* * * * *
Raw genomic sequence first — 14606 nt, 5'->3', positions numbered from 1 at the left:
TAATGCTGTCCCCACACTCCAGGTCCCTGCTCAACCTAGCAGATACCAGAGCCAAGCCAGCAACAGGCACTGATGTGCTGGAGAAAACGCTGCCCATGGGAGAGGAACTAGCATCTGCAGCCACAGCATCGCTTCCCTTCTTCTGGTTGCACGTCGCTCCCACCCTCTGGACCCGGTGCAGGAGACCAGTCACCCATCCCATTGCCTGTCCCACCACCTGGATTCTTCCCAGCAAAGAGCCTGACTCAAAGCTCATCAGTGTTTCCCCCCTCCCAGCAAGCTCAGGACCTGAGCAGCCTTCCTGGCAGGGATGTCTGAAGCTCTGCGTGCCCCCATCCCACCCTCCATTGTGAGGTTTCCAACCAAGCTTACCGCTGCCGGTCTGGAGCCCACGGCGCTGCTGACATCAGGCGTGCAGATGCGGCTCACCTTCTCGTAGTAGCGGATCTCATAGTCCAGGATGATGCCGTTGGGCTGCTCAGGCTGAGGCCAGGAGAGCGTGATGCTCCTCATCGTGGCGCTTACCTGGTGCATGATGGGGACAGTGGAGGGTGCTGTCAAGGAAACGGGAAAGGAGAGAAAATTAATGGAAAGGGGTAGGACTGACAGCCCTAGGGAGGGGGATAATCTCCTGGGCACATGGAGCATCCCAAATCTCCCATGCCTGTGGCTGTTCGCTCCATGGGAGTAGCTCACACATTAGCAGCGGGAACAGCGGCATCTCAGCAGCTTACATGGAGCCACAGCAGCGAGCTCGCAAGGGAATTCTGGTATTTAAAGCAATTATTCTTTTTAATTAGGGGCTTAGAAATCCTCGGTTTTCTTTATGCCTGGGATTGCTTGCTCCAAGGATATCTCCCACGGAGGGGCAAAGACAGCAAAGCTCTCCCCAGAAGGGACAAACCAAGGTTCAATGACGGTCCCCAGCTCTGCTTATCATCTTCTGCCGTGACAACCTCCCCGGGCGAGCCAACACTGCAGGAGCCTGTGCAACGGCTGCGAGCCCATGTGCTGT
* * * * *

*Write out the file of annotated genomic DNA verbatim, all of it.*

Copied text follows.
Raw genomic sequence first — 14606 nt, 5'->3', positions numbered from 1 at the left:
TAATGCTGTCCCCACACTCCAGGTCCCTGCTCAACCTAGCAGATACCAGAGCCAAGCCAGCAACAGGCACTGATGTGCTGGAGAAAACGCTGCCCATGGGAGAGGAACTAGCATCTGCAGCCACAGCATCGCTTCCCTTCTTCTGGTTGCACGTCGCTCCCACCCTCTGGACCCGGTGCAGGAGACCAGTCACCCATCCCATTGCCTGTCCCACCACCTGGATTCTTCCCAGCAAAGAGCCTGACTCAAAGCTCATCAGTGTTTCCCCCCTCCCAGCAAGCTCAGGACCTGAGCAGCCTTCCTGGCAGGGATGTCTGAAGCTCTGCGTGCCCCCATCCCACCCTCCATTGTGAGGTTTCCAACCAAGCTTACCGCTGCCGGTCTGGAGCCCACGGCGCTGCTGACATCAGGCGTGCAGATGCGGCTCACCTTCTCGTAGTAGCGGATCTCATAGTCCAGGATGATGCCGTTGGGCTGCTCAGGCTGAGGCCAGGAGAGCGTGATGCTCCTCATCGTGGCGCTTACCTGGTGCATGATGGGGACAGTGGAGGGTGCTGTCAAGGAAACGGGAAAGGAGAGAAAATTAATGGAAAGGGGTAGGACTGACAGCCCTAGGGAGGGGGATAATCTCCTGGGCACATGGAGCATCCCAAATCTCCCATGCCTGTGGCTGTTCGCTCCATGGGAGTAGCTCACACATTAGCAGCGGGAACAGCGGCATCTCAGCAGCTTACATGGAGCCACAGCAGCGAGCTCGCAAGGGAATTCTGGTATTTAAAGCAATTATTCTTTTTAATTAGGGGCTTAGAAATCCTCGGTTTTCTTTATGCCTGGGATTGCTTGCTCCAAGGATATCTCCCACGGAGGGGCAAAGACAGCAAAGCTCTCCCCAGAAGGGACAAACCAAGGTTCAATGACGGTCCCCAGCTCTGCTTATCATCTTCTGCCGTGACAACCTCCCCGGGCGAGCCAACACTGCAGGAGCCTGTGCAACGGCTGCGAGCCCATGTGCTGT